Jesus, to our card/letter writer is a cornerstone for the construction of abundant life in the midst of the fullness of life.

To this writer, Jesus, who lived and died and rose from death in order to transform all our puny human attempts to be nice, into holy, healing, transforming compassion for the world God loves.

The same could be said for the other nobody we encountered today, Stephen. 

We can’t leave that brutal story sitting over there in the shadows.

He bothers us, does Stephen. He’s the epitome of religious enthusiasm, and in our day and age, we’ve become desperately afraid of the consequences of ecstatic allegiances to anyone, even  – or especially God.

For Stephen, his who-only-knows-why decision to suddenly stand in the town square and preach the life-changing story of Jesus Christ, resulted not in a day of jubilation but one of unleashed fury from a mob who stoned him to death.

Known as the first Christian martyr, his story has been echoed in every century including our own; ordinary nobody people caught up in the God-life  of compassion and justice so much that they end up paying a price few of us can countenance.

Surely there has to be another faithful way to “seek to make Jesus’ message relevant and real” in our world? Are we, if we call ourselves disciples, destined for stoning? This was the question writer of our letter of encouragement pursues in the verses we read today, and in the following chapters.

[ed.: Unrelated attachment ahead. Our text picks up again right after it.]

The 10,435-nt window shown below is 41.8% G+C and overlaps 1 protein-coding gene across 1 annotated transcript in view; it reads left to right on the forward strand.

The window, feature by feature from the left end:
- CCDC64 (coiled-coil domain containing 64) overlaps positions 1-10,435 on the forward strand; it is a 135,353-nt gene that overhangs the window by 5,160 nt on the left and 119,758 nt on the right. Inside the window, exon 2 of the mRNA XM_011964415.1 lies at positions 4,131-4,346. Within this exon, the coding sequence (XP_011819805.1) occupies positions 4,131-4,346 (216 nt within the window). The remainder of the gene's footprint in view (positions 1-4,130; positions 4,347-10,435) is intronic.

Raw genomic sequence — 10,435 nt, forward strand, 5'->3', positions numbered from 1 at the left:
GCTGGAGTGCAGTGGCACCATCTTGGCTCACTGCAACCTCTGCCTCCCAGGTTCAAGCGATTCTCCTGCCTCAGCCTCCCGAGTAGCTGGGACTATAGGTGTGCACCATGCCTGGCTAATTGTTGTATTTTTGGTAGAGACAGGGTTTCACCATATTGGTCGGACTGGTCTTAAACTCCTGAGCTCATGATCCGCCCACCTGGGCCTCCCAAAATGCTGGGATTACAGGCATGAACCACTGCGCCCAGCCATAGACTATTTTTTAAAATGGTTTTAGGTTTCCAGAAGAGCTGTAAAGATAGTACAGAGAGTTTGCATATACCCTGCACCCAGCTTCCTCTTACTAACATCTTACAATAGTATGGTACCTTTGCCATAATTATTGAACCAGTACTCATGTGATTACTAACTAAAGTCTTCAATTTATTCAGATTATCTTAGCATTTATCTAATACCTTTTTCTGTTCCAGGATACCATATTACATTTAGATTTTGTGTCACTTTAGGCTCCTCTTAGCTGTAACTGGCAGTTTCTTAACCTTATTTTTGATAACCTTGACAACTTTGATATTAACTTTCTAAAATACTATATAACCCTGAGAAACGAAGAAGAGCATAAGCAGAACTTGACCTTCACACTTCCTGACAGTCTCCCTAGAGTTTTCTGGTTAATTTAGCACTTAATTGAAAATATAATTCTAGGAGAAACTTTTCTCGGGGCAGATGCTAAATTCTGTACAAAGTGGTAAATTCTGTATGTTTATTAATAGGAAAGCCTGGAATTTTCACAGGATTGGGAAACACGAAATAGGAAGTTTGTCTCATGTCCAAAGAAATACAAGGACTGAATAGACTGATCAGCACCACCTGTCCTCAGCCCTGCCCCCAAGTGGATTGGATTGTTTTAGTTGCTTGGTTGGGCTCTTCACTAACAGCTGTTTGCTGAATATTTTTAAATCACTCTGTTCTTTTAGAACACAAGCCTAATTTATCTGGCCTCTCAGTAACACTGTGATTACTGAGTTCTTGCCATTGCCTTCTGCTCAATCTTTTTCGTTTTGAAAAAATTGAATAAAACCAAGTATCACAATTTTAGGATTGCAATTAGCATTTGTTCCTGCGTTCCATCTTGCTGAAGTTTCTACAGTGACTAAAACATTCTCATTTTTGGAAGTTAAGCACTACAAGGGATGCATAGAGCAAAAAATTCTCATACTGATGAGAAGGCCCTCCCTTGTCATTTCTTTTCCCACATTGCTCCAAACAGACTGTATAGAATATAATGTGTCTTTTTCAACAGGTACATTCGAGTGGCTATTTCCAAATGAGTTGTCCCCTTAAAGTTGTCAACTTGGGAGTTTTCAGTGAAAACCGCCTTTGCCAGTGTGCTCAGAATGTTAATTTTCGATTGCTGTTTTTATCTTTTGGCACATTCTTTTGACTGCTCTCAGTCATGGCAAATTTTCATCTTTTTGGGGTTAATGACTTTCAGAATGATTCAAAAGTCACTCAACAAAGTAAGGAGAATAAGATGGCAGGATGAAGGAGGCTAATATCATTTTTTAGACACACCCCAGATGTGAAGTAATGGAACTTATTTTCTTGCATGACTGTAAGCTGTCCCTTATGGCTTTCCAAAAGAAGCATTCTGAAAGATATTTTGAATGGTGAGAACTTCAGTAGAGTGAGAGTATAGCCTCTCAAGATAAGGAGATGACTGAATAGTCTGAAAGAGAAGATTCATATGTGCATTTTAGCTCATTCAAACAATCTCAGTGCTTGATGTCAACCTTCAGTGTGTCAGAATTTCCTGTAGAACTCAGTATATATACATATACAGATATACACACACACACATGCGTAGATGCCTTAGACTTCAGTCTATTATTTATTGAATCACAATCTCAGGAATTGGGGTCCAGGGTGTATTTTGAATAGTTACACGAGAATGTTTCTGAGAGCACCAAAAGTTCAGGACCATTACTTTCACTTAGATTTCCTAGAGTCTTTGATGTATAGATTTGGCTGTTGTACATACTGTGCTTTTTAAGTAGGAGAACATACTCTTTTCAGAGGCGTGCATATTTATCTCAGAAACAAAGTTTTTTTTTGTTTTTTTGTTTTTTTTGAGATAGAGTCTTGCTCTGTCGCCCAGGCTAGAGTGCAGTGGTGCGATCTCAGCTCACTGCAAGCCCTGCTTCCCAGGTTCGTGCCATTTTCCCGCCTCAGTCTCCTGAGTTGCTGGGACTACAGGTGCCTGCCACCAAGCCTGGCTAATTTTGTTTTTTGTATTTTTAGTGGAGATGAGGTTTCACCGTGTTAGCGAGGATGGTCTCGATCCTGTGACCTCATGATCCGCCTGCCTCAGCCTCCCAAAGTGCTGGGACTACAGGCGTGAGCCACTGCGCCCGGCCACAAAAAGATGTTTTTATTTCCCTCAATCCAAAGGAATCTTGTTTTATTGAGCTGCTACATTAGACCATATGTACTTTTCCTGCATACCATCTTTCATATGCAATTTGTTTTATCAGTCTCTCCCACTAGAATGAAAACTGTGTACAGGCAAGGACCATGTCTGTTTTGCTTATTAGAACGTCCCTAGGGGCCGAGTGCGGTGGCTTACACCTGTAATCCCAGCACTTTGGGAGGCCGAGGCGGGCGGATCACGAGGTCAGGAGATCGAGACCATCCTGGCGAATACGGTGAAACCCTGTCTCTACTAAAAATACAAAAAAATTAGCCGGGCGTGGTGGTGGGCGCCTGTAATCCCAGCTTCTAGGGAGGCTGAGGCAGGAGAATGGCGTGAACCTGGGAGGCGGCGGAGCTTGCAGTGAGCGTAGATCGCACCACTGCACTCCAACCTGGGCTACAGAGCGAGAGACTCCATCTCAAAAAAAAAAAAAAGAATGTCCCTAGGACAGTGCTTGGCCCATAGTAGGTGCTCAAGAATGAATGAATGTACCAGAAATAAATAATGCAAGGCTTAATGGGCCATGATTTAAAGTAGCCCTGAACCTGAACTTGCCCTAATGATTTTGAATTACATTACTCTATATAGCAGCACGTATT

Far from encouraging the religious enthusiasm that ends in martyrdom, this letter encourages the community of nobodies to concentrate on growing and living into the fullness of everything it means to be God’s people. ”Come to Jesus, make his life the cornerstone of your own,” he says. “Come to Jesus not as victims to be stoned, but as living stones, Let yourselves be built into a spirit-filled household, living lives that proclaim in their actions the compassion, the love, the forgiveness and the healing of God in the world.

For you are not nobodies, You are God’s bodies in the world.”

Instead of me saying more about what that looks like, let’s end this sermon together, encouraging one another with a hymn that could have been written by our letter writer….(singing MV #1 Let us Build a House.)

Follow us: